It may be well to note, in this connection, that the decline inthe birth rate among the more intelligent classes of British labor followed upon the famous Bradlaugh-Besant trial of 1878, the outcome of the attempt of these two courageous Birth Control pioneers to circulate among the workers the work of an American physician, Dr. Knowlton’s “The Fruits of Philosophy,” advocating Birth Control, and the widespread publicity resulting fromt his trial.
 Cf. The Creative Impulse in Industry, by Helen Marot. The Instinct of Workmanship, by Thorstein Veblen.
 Social Decay and Regeneration. By R. Austin Freeman. London 1921.
 Carlton H. Parker: The Casual Laborer and other essays: p. 30.
 R. H. Tawney. The Acquisitive Society, p. 184.
 Medical Review of Reviews: Vol. XXVI, p. 116.
 The Elements of Social Science: London, 1854.
 Proceedings of the International Conference of Women Physicians. Vol. IV, pp. 66-67. New York, 1920.
Marxian Socialism, which seeks to solve the complex problem of human misery by economic and proletarian revolution, has manifested a new vitality. Every shade of Socialistic thought and philosophy acknowledges its indebtedness to the vision of Karl Marx and his conception of the class struggle. Yet the relation of Marxian Socialism to the philosophy of Birth Control, especially in the minds of most Socialists, remains hazy and confused. No thorough understanding of Birth Control, its aims and purposes, is possible until this confusion has been cleared away, and we come to a realization that Birth Control is not merely independent of, but even antagonistic to the Marxian dogma. In recent years many Socialists have embraced the doctrine of Birth Control, and have generously promised us that “under Socialism” voluntary motherhood will be adopted and popularized as part of a general educational system. We might more logically reply that no Socialism will ever be possible until the problem of responsible parenthood has been solved.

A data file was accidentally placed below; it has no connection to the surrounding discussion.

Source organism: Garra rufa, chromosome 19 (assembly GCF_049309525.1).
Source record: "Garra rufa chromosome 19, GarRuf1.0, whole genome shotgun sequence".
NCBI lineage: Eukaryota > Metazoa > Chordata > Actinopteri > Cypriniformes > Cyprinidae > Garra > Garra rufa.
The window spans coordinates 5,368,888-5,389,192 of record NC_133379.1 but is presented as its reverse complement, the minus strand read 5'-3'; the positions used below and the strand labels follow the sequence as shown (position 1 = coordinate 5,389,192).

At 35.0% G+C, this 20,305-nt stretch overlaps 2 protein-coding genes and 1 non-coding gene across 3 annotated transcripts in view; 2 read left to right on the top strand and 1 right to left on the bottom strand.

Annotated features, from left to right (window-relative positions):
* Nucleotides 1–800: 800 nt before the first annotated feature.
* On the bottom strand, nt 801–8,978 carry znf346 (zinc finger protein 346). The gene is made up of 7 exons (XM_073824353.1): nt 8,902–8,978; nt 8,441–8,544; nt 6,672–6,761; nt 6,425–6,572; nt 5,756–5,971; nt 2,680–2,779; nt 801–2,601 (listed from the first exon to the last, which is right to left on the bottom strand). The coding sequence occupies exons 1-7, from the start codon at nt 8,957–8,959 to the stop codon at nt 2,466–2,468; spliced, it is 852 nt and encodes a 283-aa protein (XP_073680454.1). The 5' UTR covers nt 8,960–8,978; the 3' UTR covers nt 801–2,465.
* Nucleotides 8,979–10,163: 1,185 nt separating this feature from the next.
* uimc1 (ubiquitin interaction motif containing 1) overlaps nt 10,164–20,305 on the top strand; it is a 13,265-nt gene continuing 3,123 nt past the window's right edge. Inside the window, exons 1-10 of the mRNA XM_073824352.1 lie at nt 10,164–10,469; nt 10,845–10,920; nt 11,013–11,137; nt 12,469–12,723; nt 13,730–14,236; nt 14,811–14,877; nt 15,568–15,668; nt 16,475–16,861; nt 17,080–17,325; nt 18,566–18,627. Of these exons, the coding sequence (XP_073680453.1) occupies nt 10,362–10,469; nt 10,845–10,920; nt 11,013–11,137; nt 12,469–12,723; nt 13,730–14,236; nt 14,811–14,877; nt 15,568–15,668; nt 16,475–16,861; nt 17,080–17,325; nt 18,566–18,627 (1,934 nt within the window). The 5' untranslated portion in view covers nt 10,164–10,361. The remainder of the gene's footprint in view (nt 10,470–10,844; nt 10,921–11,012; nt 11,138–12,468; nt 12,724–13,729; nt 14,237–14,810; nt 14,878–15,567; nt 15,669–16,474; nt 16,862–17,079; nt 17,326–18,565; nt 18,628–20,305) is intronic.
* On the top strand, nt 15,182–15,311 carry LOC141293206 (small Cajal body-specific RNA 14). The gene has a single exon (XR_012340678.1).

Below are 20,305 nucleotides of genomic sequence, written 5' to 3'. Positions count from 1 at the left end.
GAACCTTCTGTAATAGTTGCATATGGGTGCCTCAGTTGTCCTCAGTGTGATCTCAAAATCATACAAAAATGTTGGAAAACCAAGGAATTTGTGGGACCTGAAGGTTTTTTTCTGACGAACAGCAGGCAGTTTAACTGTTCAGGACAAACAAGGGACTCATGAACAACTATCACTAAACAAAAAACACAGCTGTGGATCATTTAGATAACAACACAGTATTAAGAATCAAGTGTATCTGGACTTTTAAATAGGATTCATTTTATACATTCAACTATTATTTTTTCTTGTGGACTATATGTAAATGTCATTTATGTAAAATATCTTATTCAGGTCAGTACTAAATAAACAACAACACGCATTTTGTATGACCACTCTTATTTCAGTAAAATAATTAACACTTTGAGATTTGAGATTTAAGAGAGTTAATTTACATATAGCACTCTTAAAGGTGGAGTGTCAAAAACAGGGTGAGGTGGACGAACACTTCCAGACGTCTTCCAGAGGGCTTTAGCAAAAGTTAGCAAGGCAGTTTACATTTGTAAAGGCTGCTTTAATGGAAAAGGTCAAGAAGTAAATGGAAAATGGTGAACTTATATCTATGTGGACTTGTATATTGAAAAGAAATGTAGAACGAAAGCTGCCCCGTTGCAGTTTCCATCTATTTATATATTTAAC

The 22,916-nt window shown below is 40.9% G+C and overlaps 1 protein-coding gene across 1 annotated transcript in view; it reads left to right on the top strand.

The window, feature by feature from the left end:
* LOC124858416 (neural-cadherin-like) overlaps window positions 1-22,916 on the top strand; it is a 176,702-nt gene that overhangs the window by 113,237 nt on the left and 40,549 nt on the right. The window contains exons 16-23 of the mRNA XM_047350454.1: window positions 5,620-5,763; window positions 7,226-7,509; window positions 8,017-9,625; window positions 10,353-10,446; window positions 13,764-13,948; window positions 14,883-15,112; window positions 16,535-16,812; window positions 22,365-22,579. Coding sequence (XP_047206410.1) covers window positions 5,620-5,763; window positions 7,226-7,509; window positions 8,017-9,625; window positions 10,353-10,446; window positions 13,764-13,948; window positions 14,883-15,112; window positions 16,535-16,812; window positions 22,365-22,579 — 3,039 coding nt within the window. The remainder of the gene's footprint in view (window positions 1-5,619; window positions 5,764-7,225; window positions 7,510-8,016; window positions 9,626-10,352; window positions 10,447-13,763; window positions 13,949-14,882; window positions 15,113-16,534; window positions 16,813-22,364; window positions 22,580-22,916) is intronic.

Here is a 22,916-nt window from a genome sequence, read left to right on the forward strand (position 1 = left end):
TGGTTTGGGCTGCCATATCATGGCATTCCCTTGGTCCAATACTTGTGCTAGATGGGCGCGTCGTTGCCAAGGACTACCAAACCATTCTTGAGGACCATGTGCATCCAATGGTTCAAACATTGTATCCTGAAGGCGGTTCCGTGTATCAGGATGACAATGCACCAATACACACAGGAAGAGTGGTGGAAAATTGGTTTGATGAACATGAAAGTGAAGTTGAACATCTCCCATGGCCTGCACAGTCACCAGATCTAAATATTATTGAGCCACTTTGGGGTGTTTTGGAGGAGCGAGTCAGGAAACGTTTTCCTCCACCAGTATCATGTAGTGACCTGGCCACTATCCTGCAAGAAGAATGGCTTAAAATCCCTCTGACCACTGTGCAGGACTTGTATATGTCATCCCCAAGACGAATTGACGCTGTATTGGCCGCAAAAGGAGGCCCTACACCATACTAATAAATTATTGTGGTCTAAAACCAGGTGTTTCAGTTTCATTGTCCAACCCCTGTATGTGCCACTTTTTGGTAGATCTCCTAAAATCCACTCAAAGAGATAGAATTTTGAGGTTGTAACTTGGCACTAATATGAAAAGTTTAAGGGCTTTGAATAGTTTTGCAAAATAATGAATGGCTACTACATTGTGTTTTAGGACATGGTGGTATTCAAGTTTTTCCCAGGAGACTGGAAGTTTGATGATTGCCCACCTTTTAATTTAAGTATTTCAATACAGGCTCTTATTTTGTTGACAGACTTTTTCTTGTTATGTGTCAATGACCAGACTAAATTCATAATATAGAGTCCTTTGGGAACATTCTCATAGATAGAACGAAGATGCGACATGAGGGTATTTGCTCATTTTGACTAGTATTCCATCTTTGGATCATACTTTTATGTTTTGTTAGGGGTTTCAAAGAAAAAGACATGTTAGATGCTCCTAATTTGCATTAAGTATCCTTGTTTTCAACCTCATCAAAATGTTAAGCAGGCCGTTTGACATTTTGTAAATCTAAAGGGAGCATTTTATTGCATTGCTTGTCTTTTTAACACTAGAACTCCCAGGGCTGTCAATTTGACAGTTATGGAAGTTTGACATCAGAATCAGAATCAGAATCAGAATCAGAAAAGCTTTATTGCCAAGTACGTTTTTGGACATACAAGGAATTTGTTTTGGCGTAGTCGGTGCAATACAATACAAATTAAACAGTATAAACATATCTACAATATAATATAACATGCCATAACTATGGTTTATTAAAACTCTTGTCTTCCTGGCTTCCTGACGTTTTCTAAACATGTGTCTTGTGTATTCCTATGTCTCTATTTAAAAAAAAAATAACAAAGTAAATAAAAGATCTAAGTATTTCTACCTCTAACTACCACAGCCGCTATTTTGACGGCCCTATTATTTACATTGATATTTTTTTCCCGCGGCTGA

Many Socialists to-day remain ignorant of the inherent conflict between the idea of Birth Control and the philosophy of Marx. The earlier Marxians, including Karl Marx himself, expressed the bitterest antagonism to Malthusian and neo-Malthusian theories. A remarkable feature of early Marxian propaganda has been the almost complete unanimity with which the implications of the Malthusian doctrine have been derided, denounced and repudiated. Any defense of the so-called “law of population” was enough to stamp one, in the eyes of the orthodox Marxians, as a “tool of the capitalistic class,” seeking to dampen the ardor of those who expressed the belief that men might create a better world for themselves. Malthus, they claimed, was actuated by selfish class motives. He was not merely a hidebound aristocrat, but a pessimist who was trying to kill all hope of human progress. By Marx, Engels, Bebel, Karl Kautsky, and all the celebrated leaders and interpreters of Marx’s great “Bible of the working class,” down to the martyred Rosa Luxemburg and Karl Liebknecht, Birth Control has been looked upon as a subtle, Machiavellian sophistry created for the purpose of placing the blame for human misery elsewhere than at the door of the capitalist class. Upon this point the orthodox Marxian mind has been universally and sternly uncompromising.
Marxian vituperation of Malthus and his followers is illuminating. It reveals not the weakness of the thinker attacked, but of the aggressor. This is nowhere more evident than in Marx’s “Capital” itself. In that monumental effort, it is impossible to discover any adequate refutation or even calm discussion of the dangers of irresponsible parenthood and reckless breeding, any suspicion that this recklessness and irresponsibility is even remotely related to the miseries of the proletariat. Poor Malthus is there relegated to the humble level of a footnote. “If the reader reminds me of Malthus, whose essay on Population appeared in 1798,” Marx remarks somewhat tartly, “I remind him that this work in its first form is nothing more than a schoolboyish, superficial plagiary of De Foe, Sir James Steuart, Townsend, Franklin, Wallace, etc., and does not contain a single sentence thought out by himself. The great sensation this pamphlet caused was due solely to party interest. The French Revolution had passionate defenders in the United Kingdom.... ‘The Principles of Population’ was quoted with jubilance by the English oligarchy as the great destroyer of all hankerings after human development.”